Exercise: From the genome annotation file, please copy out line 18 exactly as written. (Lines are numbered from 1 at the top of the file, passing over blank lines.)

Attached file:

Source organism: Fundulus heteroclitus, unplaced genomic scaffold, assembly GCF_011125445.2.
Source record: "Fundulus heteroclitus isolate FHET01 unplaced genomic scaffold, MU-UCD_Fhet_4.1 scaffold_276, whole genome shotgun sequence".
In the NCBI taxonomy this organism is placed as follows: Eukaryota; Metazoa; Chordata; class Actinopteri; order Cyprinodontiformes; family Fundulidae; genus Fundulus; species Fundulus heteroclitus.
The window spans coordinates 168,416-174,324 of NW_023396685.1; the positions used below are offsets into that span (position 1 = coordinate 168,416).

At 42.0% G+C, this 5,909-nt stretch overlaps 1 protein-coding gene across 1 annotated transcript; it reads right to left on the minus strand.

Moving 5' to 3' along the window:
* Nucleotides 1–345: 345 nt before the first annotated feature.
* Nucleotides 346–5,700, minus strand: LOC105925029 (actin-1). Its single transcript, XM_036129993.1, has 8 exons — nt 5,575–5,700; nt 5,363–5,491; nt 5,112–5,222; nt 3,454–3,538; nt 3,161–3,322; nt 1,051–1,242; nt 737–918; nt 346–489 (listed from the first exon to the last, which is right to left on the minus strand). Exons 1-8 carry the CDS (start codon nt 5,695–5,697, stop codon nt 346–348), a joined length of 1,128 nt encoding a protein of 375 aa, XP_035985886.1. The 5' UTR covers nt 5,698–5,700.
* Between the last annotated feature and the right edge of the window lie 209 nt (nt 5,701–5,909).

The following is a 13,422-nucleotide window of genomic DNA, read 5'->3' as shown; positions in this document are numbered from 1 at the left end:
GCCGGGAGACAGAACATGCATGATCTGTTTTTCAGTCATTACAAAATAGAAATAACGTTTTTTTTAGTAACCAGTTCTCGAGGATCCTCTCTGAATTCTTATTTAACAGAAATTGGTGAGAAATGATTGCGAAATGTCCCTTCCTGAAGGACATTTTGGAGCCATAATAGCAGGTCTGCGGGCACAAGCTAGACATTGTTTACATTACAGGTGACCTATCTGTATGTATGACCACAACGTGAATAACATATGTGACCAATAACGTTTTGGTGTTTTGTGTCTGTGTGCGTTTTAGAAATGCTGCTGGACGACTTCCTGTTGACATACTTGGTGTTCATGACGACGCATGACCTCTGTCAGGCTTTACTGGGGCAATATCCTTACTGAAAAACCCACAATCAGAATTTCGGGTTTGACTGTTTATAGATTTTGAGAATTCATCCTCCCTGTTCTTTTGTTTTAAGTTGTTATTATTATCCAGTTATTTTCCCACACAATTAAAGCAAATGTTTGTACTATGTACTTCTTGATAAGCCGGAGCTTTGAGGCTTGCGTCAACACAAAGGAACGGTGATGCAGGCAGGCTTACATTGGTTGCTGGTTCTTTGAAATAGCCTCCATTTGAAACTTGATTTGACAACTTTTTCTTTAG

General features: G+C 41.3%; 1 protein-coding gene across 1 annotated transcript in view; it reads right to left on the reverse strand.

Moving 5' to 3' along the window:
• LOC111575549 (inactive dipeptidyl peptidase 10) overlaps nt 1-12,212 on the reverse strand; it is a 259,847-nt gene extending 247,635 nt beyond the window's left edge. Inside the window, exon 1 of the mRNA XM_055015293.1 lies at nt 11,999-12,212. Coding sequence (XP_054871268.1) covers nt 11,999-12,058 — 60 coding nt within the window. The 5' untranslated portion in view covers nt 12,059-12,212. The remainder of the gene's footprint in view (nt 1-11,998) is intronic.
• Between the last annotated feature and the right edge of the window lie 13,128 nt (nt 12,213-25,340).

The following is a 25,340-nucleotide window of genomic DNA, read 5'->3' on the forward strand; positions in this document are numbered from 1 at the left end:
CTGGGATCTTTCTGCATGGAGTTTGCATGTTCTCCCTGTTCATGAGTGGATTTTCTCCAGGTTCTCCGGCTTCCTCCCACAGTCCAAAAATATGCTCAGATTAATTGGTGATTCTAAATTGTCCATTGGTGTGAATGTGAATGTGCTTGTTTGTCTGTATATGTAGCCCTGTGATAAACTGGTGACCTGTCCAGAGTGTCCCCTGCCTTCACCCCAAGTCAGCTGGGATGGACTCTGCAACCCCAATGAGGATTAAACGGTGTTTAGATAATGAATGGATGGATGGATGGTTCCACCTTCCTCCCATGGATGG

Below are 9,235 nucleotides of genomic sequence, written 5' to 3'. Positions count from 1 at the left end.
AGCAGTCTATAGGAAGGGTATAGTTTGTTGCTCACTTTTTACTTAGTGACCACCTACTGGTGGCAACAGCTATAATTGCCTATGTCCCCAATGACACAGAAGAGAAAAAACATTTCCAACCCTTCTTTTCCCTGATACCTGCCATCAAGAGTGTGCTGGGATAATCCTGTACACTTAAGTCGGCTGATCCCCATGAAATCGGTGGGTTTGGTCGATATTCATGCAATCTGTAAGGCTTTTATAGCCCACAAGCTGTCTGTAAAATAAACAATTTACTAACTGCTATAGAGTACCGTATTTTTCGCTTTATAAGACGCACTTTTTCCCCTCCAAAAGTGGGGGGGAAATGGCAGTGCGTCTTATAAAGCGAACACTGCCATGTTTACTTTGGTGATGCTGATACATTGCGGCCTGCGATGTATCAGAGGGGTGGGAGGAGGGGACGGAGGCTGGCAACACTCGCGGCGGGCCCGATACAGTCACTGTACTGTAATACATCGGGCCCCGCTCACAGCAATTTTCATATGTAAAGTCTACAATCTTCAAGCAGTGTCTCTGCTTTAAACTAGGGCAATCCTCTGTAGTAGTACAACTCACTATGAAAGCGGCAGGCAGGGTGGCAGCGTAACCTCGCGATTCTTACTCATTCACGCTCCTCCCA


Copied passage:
Below are 9,235 nucleotides of genomic sequence, written 5' to 3'. Positions count from 1 at the left end.